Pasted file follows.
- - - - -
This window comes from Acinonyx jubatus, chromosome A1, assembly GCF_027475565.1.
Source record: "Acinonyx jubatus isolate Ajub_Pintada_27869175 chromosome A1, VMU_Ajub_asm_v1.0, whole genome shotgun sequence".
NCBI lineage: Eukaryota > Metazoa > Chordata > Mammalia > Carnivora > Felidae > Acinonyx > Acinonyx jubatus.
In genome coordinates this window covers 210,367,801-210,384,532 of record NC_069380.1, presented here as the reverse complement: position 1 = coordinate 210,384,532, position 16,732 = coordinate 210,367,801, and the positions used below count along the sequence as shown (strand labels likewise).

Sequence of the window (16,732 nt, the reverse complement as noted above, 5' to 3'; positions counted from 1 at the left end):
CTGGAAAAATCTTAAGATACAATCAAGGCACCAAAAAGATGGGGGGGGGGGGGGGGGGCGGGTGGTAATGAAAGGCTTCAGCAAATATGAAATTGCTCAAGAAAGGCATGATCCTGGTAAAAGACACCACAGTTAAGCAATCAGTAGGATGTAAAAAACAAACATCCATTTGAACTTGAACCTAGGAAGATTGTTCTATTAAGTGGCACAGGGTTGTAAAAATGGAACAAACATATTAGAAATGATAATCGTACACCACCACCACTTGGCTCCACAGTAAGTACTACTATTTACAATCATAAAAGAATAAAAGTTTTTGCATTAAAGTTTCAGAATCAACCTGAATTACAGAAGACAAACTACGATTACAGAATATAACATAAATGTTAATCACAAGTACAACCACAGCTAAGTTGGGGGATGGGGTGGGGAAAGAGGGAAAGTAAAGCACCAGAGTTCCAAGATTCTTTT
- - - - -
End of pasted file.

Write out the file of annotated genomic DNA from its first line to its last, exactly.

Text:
This window comes from Acinonyx jubatus, chromosome A1, assembly GCF_027475565.1.
Source record: "Acinonyx jubatus isolate Ajub_Pintada_27869175 chromosome A1, VMU_Ajub_asm_v1.0, whole genome shotgun sequence".
NCBI lineage: Eukaryota > Metazoa > Chordata > Mammalia > Carnivora > Felidae > Acinonyx > Acinonyx jubatus.
In genome coordinates this window covers 210,367,801-210,384,532 of record NC_069380.1, presented here as the reverse complement: position 1 = coordinate 210,384,532, position 16,732 = coordinate 210,367,801, and the positions used below count along the sequence as shown (strand labels likewise).

Sequence of the window (16,732 nt, the reverse complement as noted above, 5' to 3'; positions counted from 1 at the left end):
CTGGAAAAATCTTAAGATACAATCAAGGCACCAAAAAGATGGGGGGGGGGGGGGGGGGCGGGTGGTAATGAAAGGCTTCAGCAAATATGAAATTGCTCAAGAAAGGCATGATCCTGGTAAAAGACACCACAGTTAAGCAATCAGTAGGATGTAAAAAACAAACATCCATTTGAACTTGAACCTAGGAAGATTGTTCTATTAAGTGGCACAGGGTTGTAAAAATGGAACAAACATATTAGAAATGATAATCGTACACCACCACCACTTGGCTCCACAGTAAGTACTACTATTTACAATCATAAAAGAATAAAAGTTTTTGCATTAAAGTTTCAGAATCAACCTGAATTACAGAAGACAAACTACGATTACAGAATATAACATAAATGTTAATCACAAGTACAACCACAGCTAAGTTGGGGGATGGGGTGGGGAAAGAGGGAAAGTAAAGCACCAGAGTTCCAAGATTCTTTT